If the biotech industry has its way, the meat, eggs and milk on your plate could soon come from genetically engineered farm animals—and without laws requiring these products to be labeled, you’ll never know.
Just a few years ago the idea of genetically engineered farm animals seemed like science fiction to most consumers. But it’s a sign of how powerful the industry has become, and how quickly the science is advancing, that we’ve reached the stage where regulators are having to draft new regulations to deal with the influx new applications.
Behind the scenes there have been squabbles over not just what the regulations will say, but which government department should take the lead.
Meanwhile, “pharm” animals—animals genetically engineered to produce drugs—have been around since for more than two decades. But the first genetically engineered animal for human consumption—GMO salmon—was only recently approved. More are on the way, at an alarming pace, and without adequate testing and consideration for the impact these GMO foods will have on human health and the environment, much less for the animals themselves.
Long and winding regulatory road
Currently genetically engineered animals are under the purview of the Food and Drug Administration (FDA)—it was the FDA that last year approved genetically engineered salmon. Recently, acting Commissioner Ned Sharpless admitted that the Agency has had to take on more staff just to deal with the scientific evaluation of these biotech creations.
In the background, however, there are questions about why the U.S. Department of Agriculture (USDA), which would normally claim jurisdiction over meat products, has been blocked from taking charge or even sharing jurisdiction with the FDA. With lab grown meat, for example, the two agencies have recently agreed to share regulatory oversight.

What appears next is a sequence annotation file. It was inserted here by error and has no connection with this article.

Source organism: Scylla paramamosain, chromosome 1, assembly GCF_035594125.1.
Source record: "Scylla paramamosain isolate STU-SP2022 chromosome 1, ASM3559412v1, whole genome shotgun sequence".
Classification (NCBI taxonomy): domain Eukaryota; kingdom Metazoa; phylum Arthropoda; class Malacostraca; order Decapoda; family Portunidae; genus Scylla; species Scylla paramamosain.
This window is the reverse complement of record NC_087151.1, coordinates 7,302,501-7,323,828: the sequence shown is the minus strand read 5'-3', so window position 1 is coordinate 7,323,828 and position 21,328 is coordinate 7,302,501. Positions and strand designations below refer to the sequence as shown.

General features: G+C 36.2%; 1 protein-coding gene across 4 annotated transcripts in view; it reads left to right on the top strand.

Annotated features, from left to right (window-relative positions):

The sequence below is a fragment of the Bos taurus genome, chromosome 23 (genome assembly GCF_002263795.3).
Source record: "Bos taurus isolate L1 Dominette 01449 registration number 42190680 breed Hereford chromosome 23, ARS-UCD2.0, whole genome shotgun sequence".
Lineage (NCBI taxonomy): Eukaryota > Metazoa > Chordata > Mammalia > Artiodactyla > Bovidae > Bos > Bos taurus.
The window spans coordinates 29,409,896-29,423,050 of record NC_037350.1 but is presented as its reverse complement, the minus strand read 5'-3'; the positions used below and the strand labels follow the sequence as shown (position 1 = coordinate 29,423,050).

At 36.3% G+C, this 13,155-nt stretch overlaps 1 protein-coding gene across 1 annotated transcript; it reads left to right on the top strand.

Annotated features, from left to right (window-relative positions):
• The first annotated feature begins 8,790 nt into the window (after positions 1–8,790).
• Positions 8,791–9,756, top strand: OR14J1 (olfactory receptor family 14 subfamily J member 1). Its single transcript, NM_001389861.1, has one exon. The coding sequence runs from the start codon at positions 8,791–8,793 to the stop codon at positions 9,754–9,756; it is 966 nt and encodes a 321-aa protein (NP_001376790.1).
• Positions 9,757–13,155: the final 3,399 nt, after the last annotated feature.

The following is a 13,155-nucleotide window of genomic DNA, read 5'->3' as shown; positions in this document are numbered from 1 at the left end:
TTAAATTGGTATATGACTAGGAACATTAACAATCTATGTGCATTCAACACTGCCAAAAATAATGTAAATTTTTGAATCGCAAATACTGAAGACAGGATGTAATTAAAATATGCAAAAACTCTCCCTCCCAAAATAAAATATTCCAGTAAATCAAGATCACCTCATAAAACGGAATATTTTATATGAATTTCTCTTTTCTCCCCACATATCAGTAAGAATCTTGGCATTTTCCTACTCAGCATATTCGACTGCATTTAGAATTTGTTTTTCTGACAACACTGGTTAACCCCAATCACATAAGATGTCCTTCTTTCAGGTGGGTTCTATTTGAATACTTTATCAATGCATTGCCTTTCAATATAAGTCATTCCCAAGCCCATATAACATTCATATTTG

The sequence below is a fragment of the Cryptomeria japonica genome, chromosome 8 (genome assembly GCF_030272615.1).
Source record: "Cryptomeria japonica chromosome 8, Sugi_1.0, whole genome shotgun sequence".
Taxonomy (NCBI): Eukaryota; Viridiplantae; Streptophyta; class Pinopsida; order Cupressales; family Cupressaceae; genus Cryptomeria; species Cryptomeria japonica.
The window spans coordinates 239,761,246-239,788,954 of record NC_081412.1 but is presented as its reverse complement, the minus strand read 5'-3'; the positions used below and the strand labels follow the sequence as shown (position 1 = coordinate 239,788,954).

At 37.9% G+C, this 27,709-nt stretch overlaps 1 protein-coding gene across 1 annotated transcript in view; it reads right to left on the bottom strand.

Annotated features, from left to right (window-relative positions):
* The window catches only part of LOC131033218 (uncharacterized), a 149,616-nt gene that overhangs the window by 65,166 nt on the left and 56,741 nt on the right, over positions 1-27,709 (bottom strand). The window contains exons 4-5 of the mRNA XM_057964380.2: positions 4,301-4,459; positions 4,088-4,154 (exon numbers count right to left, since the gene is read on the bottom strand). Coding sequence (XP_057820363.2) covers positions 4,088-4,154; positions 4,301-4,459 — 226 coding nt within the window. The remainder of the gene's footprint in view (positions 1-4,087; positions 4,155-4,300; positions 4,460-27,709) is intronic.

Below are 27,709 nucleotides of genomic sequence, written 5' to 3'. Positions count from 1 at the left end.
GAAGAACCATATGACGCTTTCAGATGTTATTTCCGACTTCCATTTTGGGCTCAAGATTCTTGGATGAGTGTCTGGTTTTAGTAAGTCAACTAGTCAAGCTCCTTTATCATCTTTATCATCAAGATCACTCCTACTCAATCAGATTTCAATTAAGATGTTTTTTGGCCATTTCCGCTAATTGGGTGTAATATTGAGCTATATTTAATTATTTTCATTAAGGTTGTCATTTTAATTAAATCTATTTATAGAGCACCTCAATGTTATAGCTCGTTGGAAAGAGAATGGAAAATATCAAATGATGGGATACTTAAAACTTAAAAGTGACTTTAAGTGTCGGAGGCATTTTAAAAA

Regulation of GMO crops is also shared. The FDA, for instance, is responsible for regulating the safety of GM crops that are eaten by humans or animals, while the U.S. Environmental Protection Agency (EPA) regulates biopesticides—crops genetically engineered to expresses a pesticide trait such as the Bt toxin—and the USDA’s Animal and Plant Health Inspection Service (USDA-APHIS) regulates the planting, importation or transportation of GM plants.
This “coordinated framework” is vital because genetic engineering in food is a disruptive technology that crosses multiple regulatory borders. Yet the FDA now strongly rejects the idea of sharing the regulatory burden of gene edited animal products with other agencies, even though this contradicts previous statements about its commitment to working closely with other agencies.
Since drugs require a higher evidentiary standard than foods, the FDA approach could be good news. But decades of hard lessons from GMO crops suggest that how these new gene-edited animals are evaluated, what evidence is considered and, importantly, what is rejected, what resulting regulations permit and don’t permit and who ultimately benefits from them should be of concern to every single consumer.
How did we get here?
The USDA’s 2018 decision not to require labels on food created using so-called “new” GMO techniques—now referred to as ‘gene editing’—would seem to stand in stark contrast to the position of the FDA, which contends that animals whose genomes have been similarly re-engineered should go through a rigorous evaluation before being released onto the market.
But take a closer look at how the regulatory landscape has evolved over the last few years and it’s easy to see how the two agencies have been in lockstep (intentionally or otherwise) to ease older-style GMOs into the market and deregulate the newer, gene-edited products. U.S. regulatory agencies apply different rules for genetic engineering, than they do for gene-editing technologies, such as CRISPR. However, as this Friends of the Earth report indicates, not everyone agrees that the two technologies differ enough that one should be more scrutinized and regulated than the other.
In November 2015, for instance, the FDA gave its first approval for the AquAdvantage Salmon, genetically engineered to grow twice as fast as natural salmon.
By 2016, Congress made the USDA the leading player in the labeling of genetically engineered food.
In 2017, the FDA issued new guidance for the regulation of gene-edited animals stating that all animals whose genomes have been intentionally altered in this way will be evaluated for safety and efficacy under the new animal drug provisions of the Federal Food, Drug, and Cosmetic Act.
By late 2018, the USDA had issued its controversial final rule for the labeling of genetically engineered foods, widely thought to be a disaster for food transparency—not the least because it uses the term “bioengineered,” or BE rather than the commonly understood term “genetically engineered.”